Soapstone, let me count the ways

09 Feb 2016

I thought I'd write a few blog posts featuring bits of info from my book {HABITAT: The Field Guide to Decorating} with a photo peek or two of featured projects to share some usable tips/facts and hopefully entice anyone who doesn't yet have it to snap it up! ;) ;)   So this is the first post - based on a section of the book that outlines various countertop materials-  & we'll see how it goes...

 

It's no secret that I looooove soapstone. We had it in our last kitchen and it was incredibly practical.

 

{our old kitchen... our locally-quarried soapstone}

 

I didn't use any in our new kitchen because it's got so much more compact of a layout, that I wanted to keep my counters, floors and cabinets in roughly the same color (white) for less contrast so that it would feel more spacious/ open... but I miss it!!  Soapstone has such a warm, smooth feel to it because of the talc content.  We used a beeswax oil on ours to keep it free of fingerprints/ oil marks, which brought it to a deep black. (above)

{Un-oiled soapstone in our clients' kitchen featured in my book...  These are some of THE MOST beautiful counters I've ever seen in person...  they're a chalky grey with a slight greenish undertone.  Soapstone undertones range from blue to green to pure gray.  We paired this soapstone with gray perimeter cabinetry and an ivory-colored island.  Wooden accents add warmth and a bit of earthiness to an otherwise cool palette.}

Soapstone is nonporous, doesn't burn and doesn't require a chemical sealer...  And it naturally resists bacteria which is kind of amazing.  

 

It's a softer stone, and we were pretty rough on ours, so I noticed slight chipping on some of the edges, in particular around the sink where I'd bang big pots & pans into it while I was cleaning them.  Most scratches were easy to remove with a little bit of the beeswax oil and as you probably know, seeing a little bit of wear and tear on a countertop is actually beautiful to me, so I never minded the gradual imperfections that come about with soapstone.  (I prefer it to something like a never-changing granite.)  But it's definitely for those who have a similar mindset.  (For clients who like the look of soapstone but aren't ready for it, we'll often do a honed black granite which has a similar look but totally different physical feel.)

A couple of months ago, Alberene Soapstone, a Virginia-based quarry who also sells slabs online - where my soapstone counters came from- sent us a beautiful c/o package filled with soapstone products I'd never known existed.  I'd known about soapstone as a building material choice but had never seen it used  to make drinkware.  Now we use their liquor chilling stones all the time when I want ice but don't want watered-down drinks.  We keep them in the freezer and they're always ready for use.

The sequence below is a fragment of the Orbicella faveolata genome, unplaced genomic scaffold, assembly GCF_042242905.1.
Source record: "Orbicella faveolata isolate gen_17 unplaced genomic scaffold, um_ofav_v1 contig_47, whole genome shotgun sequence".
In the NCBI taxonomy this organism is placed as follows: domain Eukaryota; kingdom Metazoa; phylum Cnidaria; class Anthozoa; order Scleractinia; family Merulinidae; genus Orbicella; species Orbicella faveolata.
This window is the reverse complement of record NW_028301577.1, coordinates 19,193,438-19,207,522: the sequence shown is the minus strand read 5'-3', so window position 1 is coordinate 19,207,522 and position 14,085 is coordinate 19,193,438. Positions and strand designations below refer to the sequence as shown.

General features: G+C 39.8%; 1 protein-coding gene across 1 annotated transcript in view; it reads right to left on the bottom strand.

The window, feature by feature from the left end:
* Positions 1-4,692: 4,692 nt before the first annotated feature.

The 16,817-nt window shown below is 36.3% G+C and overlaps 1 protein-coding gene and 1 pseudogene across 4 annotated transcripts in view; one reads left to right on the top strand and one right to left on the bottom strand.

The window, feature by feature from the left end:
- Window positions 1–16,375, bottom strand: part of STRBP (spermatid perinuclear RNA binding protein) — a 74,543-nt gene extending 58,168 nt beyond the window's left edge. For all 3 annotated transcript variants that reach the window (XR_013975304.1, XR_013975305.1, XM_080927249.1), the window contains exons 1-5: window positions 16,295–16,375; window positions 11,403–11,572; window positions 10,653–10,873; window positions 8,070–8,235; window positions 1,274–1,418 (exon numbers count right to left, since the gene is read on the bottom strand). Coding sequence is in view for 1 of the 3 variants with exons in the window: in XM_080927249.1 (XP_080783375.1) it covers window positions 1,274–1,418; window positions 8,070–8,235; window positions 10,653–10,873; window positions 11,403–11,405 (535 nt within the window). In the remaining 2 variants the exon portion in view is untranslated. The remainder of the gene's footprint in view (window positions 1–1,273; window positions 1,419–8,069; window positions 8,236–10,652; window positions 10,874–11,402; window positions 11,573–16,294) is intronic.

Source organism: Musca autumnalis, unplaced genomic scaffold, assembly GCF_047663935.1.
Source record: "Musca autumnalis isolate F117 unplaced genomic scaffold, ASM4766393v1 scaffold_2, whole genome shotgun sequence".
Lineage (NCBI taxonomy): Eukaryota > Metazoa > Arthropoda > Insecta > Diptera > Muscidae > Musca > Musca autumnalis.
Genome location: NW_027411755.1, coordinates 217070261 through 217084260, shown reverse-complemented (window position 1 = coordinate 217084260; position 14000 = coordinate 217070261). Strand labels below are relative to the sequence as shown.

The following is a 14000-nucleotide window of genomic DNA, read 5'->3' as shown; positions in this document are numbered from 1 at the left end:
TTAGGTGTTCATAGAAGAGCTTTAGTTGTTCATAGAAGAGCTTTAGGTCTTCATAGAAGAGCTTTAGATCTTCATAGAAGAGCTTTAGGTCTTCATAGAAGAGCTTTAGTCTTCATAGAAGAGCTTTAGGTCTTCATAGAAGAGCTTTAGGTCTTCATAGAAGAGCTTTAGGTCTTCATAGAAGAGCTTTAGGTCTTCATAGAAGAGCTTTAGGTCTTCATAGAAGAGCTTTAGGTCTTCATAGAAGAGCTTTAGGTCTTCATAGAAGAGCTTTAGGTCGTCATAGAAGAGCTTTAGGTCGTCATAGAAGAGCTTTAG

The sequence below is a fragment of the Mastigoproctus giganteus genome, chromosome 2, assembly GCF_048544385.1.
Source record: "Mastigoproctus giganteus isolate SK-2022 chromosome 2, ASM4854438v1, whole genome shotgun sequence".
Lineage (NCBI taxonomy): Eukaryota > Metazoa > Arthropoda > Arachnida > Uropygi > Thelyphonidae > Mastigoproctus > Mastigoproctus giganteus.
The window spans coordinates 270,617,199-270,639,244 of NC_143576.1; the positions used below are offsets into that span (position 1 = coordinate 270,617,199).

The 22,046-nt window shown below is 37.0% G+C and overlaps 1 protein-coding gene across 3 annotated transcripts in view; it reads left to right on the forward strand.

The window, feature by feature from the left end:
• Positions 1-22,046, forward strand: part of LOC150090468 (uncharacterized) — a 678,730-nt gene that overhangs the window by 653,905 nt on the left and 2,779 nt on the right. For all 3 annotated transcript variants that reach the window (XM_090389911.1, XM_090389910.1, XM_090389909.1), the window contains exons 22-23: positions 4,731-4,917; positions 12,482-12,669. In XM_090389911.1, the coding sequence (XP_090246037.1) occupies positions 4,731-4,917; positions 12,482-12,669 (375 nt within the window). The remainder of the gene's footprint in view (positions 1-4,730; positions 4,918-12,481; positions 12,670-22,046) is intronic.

{I feel like an actual adult using these now as opposed to the colored plastic cubes I may have used in regular desperate attempts to keep wine cool on a hot day ;)  ;) }

 


The shot glasses sadly haven't gotten much use yet (I'm so not as fun when I have a new baby!!) but one day... I think they'd be great as little chilled mousse glasses too... just pop them into the freezer first.  

 


We love the "Thomas Jefferson Tea Cups" because they keep drinks hot and feel good in the hand.  They're primitive yet modern and fit right in our new/ almost-finished kitchen.

 

If I ever have another house (hee hee hee... I know I should be done, but really?!!) I'll be needing some soapstone again.  Or maybe I need it here in a bathroom??

{one last pic of the soapstone in our old kitchen... you can spy a teensy bit of the chipping on the right section/ counter edge where it looks a little whitish to give you an idea of how it looks. Pretty sure it got whacked with something from the fridge which is just next to it.}

Anyway, I'm off for the day I'll be back soon to share details on our Florida project!!! (below) (My first post on it, written 3 years ago, is here.)  We took a recent trip to visit my cousin and drywall is IN and I'm making final architectural selections on things like fireplaces, stair railings, etc...  and now it's time to design the interiors!!!  Woohooo I thought this day would never come!!!


 

**Excerpted photos from my book taken by Helen Norman & all the others (not so pretty iphone ones!!) by me 

 

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